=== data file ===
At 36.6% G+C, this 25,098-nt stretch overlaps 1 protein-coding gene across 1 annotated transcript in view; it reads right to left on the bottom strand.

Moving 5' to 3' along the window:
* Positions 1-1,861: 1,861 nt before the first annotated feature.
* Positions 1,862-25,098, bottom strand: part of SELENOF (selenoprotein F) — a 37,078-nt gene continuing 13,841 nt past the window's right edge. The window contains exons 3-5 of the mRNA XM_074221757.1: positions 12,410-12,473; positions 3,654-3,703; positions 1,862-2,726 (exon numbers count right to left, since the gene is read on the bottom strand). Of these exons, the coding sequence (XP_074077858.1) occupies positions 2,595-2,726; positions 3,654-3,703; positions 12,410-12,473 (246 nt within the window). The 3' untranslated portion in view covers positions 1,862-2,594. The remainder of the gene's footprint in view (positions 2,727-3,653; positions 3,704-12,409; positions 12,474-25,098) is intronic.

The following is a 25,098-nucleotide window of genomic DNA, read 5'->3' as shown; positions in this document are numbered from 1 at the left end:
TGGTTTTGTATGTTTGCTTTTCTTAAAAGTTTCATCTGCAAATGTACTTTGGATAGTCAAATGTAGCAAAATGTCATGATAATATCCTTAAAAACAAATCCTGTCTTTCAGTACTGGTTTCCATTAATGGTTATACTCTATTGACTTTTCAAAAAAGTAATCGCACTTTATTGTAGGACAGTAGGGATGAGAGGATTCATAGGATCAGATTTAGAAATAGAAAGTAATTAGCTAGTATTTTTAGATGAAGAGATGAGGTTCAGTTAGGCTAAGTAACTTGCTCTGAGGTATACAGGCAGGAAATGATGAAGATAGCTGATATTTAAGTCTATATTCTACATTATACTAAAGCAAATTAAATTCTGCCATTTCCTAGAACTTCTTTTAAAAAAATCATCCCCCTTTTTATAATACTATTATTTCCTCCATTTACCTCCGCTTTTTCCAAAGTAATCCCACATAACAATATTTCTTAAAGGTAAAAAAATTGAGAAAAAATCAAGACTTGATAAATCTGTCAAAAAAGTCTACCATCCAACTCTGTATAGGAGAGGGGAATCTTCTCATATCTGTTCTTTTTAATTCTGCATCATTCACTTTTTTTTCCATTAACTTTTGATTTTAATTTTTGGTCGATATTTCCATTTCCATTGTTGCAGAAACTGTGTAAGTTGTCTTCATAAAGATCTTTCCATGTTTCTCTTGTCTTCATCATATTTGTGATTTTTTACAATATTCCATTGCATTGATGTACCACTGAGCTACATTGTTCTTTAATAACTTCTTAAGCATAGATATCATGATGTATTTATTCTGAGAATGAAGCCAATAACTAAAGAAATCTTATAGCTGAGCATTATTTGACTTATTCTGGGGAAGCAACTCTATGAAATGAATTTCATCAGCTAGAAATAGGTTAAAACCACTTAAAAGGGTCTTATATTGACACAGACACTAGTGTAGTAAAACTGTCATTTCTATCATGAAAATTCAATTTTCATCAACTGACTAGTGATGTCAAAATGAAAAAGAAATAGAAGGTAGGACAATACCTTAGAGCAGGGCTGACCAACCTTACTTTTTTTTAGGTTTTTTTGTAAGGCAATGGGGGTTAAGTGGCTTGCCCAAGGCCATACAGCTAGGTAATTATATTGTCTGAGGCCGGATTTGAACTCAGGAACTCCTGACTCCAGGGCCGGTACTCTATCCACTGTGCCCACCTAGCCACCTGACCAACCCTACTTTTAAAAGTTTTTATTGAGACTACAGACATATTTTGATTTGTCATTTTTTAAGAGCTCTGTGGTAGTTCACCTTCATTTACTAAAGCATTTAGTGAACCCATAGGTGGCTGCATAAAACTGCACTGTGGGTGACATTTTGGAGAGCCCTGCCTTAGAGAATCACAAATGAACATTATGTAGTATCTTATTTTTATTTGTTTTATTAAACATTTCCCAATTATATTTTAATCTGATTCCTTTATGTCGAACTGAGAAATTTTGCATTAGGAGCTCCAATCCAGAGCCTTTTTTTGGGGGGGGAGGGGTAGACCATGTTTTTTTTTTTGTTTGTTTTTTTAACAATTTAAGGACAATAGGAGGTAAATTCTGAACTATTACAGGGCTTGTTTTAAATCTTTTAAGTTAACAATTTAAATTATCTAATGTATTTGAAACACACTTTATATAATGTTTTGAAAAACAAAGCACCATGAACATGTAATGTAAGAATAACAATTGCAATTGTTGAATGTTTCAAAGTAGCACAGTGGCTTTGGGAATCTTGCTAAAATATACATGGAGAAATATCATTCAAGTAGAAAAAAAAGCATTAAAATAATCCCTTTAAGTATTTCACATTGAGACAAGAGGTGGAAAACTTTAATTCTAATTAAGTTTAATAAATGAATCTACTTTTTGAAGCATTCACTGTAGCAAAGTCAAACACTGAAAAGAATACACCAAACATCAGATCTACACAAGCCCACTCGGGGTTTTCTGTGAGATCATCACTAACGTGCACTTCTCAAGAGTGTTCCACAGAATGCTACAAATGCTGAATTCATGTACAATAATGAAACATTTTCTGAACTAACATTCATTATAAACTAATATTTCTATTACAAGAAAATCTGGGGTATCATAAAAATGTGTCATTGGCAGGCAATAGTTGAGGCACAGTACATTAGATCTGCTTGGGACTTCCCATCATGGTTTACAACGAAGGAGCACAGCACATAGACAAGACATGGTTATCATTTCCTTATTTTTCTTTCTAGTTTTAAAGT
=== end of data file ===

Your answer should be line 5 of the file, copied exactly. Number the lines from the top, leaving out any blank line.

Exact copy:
The following is a 25,098-nucleotide window of genomic DNA, read 5'->3' as shown; positions in this document are numbered from 1 at the left end: